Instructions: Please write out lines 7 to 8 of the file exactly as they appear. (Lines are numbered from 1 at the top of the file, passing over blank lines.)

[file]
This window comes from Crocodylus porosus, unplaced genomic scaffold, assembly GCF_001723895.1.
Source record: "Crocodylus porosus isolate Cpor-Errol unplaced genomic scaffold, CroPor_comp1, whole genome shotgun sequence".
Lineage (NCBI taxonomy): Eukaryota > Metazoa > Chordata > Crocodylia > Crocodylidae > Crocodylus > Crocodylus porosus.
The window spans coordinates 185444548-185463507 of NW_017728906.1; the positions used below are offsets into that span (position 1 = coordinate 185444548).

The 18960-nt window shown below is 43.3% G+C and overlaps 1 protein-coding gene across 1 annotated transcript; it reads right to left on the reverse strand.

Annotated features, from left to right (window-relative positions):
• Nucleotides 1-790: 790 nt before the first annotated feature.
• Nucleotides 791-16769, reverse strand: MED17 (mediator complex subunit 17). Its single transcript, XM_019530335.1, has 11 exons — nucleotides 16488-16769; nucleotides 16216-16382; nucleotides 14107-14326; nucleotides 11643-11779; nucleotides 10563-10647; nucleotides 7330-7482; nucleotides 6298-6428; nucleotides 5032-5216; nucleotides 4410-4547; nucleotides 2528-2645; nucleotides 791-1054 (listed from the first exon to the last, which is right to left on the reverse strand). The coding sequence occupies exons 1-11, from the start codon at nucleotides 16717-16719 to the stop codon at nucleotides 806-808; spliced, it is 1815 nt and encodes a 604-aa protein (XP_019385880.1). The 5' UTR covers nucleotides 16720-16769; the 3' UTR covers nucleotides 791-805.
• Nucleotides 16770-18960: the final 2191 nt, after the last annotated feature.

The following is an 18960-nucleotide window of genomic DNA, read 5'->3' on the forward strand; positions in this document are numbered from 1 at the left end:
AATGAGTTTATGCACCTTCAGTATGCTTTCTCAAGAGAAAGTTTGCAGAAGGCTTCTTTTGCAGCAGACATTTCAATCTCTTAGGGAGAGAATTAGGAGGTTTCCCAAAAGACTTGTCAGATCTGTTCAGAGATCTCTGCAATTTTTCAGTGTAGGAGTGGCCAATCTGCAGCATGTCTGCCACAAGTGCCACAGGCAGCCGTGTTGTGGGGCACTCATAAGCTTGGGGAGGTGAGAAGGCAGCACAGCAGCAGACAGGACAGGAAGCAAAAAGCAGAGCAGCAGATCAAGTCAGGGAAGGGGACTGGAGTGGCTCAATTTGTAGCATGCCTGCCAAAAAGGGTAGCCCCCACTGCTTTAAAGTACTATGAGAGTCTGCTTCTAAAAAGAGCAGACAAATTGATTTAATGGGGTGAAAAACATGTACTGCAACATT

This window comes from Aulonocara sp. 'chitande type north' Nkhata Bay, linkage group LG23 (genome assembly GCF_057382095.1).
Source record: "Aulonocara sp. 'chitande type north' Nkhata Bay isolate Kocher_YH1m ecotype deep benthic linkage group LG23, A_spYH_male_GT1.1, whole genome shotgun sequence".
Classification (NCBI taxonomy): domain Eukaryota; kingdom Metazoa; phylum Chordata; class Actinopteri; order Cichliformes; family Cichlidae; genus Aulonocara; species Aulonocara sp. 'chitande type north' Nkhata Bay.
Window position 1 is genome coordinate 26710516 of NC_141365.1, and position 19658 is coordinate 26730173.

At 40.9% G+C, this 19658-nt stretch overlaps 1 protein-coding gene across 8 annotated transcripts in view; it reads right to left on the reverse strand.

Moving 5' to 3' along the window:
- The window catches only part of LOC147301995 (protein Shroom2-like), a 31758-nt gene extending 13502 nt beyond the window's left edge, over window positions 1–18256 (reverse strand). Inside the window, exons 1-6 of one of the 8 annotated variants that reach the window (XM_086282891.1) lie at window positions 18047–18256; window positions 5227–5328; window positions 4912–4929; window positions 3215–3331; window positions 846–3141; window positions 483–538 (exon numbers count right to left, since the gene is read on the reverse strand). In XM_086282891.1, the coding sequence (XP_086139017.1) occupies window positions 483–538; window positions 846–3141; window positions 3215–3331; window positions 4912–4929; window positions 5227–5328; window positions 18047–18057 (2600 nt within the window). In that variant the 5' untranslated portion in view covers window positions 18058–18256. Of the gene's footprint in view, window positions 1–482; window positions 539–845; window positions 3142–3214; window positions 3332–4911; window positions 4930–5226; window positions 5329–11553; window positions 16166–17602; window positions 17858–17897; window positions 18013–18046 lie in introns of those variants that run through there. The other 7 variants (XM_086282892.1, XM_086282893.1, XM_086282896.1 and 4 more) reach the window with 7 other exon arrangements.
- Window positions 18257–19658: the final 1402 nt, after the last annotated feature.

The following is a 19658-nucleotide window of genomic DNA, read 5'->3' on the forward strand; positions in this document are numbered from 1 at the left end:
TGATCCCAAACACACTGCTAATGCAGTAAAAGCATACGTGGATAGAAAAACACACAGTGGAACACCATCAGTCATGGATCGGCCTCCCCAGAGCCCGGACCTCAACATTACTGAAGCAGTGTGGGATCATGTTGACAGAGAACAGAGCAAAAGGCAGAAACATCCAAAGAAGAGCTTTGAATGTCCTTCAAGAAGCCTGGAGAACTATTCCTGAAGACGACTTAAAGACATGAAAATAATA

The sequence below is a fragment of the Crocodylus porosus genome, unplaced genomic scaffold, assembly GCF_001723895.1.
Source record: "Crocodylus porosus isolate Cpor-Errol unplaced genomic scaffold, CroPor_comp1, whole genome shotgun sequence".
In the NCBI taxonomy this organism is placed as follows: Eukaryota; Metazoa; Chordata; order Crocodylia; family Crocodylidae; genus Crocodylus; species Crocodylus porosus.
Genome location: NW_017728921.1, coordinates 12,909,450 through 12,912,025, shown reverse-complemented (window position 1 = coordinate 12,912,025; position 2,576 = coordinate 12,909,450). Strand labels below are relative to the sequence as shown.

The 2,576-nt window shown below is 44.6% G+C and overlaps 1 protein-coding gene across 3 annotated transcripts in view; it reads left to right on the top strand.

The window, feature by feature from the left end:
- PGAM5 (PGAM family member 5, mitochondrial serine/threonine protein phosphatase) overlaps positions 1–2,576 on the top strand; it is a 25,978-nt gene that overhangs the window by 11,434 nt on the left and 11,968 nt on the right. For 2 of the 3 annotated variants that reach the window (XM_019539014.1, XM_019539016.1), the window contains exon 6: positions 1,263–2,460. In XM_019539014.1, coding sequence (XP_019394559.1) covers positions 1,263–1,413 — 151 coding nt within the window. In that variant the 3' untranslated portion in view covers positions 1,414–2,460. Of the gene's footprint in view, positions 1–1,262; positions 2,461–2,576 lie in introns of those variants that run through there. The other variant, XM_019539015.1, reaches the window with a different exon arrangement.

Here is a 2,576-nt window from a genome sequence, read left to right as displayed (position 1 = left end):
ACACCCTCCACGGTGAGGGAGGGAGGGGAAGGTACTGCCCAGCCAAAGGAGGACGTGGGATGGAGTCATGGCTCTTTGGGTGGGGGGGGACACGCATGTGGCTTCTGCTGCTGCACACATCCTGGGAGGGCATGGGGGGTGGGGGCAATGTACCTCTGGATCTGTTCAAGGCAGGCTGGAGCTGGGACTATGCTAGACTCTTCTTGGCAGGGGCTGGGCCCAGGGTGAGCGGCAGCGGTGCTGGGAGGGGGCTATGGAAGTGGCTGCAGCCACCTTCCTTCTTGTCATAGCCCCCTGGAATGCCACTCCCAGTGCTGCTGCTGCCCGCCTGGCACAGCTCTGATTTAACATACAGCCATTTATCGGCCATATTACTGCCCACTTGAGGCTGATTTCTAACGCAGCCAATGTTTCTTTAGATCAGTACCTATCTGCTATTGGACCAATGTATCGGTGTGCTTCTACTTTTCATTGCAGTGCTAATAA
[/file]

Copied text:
• Nucleotides 1-790: 790 nt before the first annotated feature.
• Nucleotides 791-16769, reverse strand: MED17 (mediator complex subunit 17). Its single transcript, XM_019530335.1, has 11 exons — nucleotides 16488-16769; nucleotides 16216-16382; nucleotides 14107-14326; nucleotides 11643-11779; nucleotides 10563-10647; nucleotides 7330-7482; nucleotides 6298-6428; nucleotides 5032-5216; nucleotides 4410-4547; nucleotides 2528-2645; nucleotides 791-1054 (listed from the first exon to the last, which is right to left on the reverse strand). The coding sequence occupies exons 1-11, from the start codon at nucleotides 16717-16719 to the stop codon at nucleotides 806-808; spliced, it is 1815 nt and encodes a 604-aa protein (XP_019385880.1). The 5' UTR covers nucleotides 16720-16769; the 3' UTR covers nucleotides 791-805.